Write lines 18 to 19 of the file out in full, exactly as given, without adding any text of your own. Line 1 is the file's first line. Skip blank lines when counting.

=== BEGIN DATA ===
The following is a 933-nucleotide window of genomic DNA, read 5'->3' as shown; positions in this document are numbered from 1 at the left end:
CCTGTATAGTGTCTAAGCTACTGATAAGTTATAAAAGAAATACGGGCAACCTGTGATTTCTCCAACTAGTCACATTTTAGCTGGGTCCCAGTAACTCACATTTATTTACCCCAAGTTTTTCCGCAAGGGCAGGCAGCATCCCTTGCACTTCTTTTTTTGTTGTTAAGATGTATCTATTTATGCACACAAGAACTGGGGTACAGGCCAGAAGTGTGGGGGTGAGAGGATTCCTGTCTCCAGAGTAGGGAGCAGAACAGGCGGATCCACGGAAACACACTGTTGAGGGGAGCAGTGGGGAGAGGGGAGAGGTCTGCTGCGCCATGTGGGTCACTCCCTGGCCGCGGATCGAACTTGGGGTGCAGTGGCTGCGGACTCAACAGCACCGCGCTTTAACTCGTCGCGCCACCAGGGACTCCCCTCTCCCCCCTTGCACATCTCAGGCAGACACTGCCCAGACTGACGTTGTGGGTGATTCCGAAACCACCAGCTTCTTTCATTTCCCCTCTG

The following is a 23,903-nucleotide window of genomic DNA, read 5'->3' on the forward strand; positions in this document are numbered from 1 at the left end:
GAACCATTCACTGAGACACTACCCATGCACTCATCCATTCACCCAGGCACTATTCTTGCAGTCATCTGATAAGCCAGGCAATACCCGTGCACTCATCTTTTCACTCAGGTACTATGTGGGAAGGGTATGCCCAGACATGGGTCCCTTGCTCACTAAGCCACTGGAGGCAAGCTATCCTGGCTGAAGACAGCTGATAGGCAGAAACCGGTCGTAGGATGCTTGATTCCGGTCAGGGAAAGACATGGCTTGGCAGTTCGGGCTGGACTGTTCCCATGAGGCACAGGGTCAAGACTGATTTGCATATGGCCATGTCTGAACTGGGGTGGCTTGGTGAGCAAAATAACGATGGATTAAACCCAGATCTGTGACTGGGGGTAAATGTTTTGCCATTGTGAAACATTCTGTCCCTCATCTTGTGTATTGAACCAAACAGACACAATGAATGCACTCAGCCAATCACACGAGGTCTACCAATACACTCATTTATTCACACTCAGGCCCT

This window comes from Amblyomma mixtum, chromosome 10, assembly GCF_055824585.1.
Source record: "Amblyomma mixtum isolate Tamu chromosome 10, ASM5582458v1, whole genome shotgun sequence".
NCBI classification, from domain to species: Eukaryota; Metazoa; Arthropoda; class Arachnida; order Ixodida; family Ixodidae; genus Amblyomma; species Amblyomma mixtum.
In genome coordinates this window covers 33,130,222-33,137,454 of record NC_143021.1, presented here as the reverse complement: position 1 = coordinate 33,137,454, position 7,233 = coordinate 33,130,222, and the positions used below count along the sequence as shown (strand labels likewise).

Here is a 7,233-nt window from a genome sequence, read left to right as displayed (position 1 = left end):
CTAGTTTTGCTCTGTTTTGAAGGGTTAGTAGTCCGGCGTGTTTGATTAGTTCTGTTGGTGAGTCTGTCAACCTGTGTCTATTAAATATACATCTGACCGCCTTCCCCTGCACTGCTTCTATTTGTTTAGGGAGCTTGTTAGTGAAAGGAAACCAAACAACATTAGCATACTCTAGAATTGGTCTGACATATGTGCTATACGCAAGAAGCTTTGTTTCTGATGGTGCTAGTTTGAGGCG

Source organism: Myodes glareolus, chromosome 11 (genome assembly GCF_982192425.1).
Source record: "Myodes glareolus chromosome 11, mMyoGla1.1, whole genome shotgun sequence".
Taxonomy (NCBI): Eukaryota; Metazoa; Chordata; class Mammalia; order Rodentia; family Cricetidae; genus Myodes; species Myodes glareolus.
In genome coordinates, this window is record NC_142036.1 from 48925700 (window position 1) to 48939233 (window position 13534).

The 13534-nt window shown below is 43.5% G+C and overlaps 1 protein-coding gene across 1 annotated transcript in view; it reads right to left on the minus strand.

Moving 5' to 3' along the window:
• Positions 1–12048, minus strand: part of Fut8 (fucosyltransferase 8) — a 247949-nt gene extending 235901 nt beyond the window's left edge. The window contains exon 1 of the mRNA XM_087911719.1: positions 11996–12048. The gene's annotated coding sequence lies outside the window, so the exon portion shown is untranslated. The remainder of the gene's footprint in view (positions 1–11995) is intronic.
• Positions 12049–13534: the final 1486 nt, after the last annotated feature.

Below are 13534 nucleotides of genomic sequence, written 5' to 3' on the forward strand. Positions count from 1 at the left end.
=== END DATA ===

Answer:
• Positions 12049–13534: the final 1486 nt, after the last annotated feature.

Below are 13534 nucleotides of genomic sequence, written 5' to 3' on the forward strand. Positions count from 1 at the left end.